Though police in its chemistry as a bureaucratic organization is similar to other public organizations and thus is open to be judged on the organizational criteria (Klinger 2004) yet policing in terms of a process claims distinction for having authority over legitimate force to maintain order and control anti-social behaviour in given territorial limits (Reiner 1994). In view of its being the coercive organ of the state it becomes contingent to democratise the policing as a process and thus to insulate it from being portrayed as an instrument to protect and promote the interests of the ruling elite as perceived by conflict theorists like Engels (1972) while explaining the origin of policing in class-ridden communal-based society(Robinson and Scaglion 1987)(Haas 1982). Democratisation as a process provides basis for organizational legitimacy to the police by helping to secure its image as guardians of individual freedoms instead of being agent of the ruling class (Jones, Newburn and Smith 1994). Though importance of legitimacy as a resource to secure efficient output is not exclusive to the police organization (Selznick 1969) yet it becomes more profound as police are the ultimate agent of social control and are called upon when other agents of social control fall short to deliver (Smith 2007). Legitimacy helps police as a resource by winning the public cooperation which is, indeed imperative for the operational success of the police. Though, as has been said earlier, public cooperation can be secured through instrumental strategy but the public support gained through legitimacy-based strategy is better than the support garnered through the former. In the context of policing, the instrumental strategy denotes to motivate public compliance to law and police on the basis of deterrent effects of punishments (Meares 2000) whereas legitimacy-based strategy seeks to muster public support by stirring up moral obligations of the people to obey a legitimate organization. The evidence suggests that deterrent aspect of instrumental based strategy may not work to control the crime. For instance, in England and Wales, during the 1970s, the rising trend in the use of sentencing had little impact on the control of drugs-use (South 1994). The legitimacy-based strategy by relying upon some publicly internalized values draws voluntary cooperation which is essential for the maintaining order for the following reasons: Firstly, police cannot be omnipresent. Secondly, voluntary cooperation of the majority permits police to divert their resources to control deviant minority. Thirdly, if majority do not display voluntary deference to law, organizational resources required for order maintenance become inadequate quickly (Tyler 2004).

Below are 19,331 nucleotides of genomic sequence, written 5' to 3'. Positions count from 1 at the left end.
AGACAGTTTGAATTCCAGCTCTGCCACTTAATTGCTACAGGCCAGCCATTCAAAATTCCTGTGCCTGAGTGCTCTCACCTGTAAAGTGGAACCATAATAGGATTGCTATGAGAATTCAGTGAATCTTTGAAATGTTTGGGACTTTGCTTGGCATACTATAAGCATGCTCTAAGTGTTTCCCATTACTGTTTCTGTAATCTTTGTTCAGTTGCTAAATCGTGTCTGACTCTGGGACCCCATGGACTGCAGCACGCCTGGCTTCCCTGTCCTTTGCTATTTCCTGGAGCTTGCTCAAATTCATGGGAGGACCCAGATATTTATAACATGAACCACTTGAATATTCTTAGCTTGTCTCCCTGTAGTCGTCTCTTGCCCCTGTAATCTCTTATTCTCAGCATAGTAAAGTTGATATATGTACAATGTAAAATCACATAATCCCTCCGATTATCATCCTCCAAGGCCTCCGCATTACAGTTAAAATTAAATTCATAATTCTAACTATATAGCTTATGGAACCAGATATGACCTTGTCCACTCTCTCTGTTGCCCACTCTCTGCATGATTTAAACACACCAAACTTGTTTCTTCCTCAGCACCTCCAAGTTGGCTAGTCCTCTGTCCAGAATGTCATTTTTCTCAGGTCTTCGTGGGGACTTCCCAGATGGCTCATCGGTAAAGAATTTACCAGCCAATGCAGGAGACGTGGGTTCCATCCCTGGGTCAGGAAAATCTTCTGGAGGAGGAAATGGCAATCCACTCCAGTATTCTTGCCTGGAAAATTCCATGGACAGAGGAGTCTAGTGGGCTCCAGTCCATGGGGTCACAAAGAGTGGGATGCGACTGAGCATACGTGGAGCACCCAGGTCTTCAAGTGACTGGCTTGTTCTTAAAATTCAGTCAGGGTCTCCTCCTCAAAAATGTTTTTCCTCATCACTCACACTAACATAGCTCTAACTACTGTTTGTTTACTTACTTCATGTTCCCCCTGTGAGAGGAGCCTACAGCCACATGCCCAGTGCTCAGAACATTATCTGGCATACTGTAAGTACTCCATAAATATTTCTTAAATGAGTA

As voluntary cooperation with the police is possible if people perceive it as legitimate organization, thus by revisiting the afore-mentioned attributes of a legitimate organization in the context of police, the following pre-requisites of police legitimacy can be identified: